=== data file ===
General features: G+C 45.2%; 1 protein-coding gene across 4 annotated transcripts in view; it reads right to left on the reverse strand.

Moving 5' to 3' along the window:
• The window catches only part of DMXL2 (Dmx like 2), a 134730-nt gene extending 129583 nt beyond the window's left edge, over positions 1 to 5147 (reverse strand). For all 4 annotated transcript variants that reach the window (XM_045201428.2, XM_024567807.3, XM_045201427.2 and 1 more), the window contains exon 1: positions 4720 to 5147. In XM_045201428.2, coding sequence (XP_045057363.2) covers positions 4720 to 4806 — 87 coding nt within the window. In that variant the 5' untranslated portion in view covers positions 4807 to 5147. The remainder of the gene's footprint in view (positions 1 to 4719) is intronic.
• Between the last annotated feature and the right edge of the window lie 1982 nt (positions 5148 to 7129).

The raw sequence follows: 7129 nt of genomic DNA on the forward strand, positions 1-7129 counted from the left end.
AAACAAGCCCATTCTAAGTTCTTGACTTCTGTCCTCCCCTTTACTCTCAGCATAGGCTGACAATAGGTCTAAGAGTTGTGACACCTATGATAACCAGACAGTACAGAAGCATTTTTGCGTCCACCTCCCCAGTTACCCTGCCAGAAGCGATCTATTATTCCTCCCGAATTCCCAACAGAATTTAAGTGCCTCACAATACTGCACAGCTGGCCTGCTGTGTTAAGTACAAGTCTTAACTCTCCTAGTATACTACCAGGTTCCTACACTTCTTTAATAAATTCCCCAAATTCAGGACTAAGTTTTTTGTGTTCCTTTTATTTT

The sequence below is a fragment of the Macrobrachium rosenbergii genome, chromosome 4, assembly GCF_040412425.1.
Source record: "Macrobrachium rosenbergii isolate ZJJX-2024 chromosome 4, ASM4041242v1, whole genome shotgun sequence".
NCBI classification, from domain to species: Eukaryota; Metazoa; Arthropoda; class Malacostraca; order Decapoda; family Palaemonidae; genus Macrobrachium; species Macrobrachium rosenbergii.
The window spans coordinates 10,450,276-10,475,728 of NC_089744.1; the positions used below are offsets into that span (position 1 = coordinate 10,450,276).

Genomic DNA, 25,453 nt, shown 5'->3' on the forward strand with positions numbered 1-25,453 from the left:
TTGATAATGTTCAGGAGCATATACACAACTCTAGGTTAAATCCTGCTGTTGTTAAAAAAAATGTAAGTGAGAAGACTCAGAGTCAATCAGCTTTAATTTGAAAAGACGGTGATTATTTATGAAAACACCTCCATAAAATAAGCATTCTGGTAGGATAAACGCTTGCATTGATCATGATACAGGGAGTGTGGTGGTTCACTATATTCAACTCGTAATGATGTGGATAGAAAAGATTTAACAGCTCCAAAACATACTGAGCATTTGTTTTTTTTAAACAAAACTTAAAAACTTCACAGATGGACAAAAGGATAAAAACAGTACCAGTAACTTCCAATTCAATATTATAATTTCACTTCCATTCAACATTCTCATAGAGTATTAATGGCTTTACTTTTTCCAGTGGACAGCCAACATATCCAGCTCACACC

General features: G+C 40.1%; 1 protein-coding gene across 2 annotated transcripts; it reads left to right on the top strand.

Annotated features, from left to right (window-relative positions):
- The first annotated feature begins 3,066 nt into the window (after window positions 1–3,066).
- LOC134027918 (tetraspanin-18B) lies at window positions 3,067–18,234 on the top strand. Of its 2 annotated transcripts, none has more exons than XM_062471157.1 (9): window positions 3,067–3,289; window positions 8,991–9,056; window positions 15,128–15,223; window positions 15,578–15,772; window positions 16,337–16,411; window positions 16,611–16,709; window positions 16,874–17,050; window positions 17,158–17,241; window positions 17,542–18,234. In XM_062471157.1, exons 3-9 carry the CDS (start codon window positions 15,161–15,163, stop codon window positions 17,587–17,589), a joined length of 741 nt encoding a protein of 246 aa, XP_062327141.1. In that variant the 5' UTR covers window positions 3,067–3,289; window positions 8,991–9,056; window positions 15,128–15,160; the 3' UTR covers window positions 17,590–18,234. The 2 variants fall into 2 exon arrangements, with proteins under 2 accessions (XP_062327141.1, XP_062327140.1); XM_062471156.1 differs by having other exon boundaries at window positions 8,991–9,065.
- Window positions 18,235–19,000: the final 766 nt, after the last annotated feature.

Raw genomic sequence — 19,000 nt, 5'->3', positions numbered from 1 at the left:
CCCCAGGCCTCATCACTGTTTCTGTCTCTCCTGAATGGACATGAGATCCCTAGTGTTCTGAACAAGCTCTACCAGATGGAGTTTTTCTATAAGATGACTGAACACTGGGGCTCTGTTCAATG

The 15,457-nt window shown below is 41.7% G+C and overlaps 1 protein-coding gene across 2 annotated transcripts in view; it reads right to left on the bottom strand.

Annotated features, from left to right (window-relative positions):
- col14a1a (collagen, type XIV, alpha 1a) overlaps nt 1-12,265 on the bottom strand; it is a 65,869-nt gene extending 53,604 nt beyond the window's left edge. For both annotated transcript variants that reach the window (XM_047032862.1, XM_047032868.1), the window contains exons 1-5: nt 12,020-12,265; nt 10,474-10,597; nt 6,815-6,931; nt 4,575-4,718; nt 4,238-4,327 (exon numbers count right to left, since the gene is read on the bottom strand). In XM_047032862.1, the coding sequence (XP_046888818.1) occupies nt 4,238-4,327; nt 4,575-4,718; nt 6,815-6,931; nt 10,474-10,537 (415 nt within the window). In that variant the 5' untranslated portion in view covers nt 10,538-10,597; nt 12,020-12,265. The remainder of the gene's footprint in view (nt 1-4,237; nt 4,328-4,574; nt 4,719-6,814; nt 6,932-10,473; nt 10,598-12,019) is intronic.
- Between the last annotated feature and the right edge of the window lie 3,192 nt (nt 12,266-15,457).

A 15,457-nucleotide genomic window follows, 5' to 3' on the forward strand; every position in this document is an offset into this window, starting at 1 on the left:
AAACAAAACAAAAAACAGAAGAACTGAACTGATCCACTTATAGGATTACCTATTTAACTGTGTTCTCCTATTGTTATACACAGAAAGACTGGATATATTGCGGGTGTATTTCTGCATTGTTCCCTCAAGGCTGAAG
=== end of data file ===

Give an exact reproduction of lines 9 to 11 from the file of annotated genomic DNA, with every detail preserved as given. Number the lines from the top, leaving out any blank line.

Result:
NCBI classification, from domain to species: Eukaryota; Metazoa; Arthropoda; class Malacostraca; order Decapoda; family Palaemonidae; genus Macrobrachium; species Macrobrachium rosenbergii.
The window spans coordinates 10,450,276-10,475,728 of NC_089744.1; the positions used below are offsets into that span (position 1 = coordinate 10,450,276).

Genomic DNA, 25,453 nt, shown 5'->3' on the forward strand with positions numbered 1-25,453 from the left: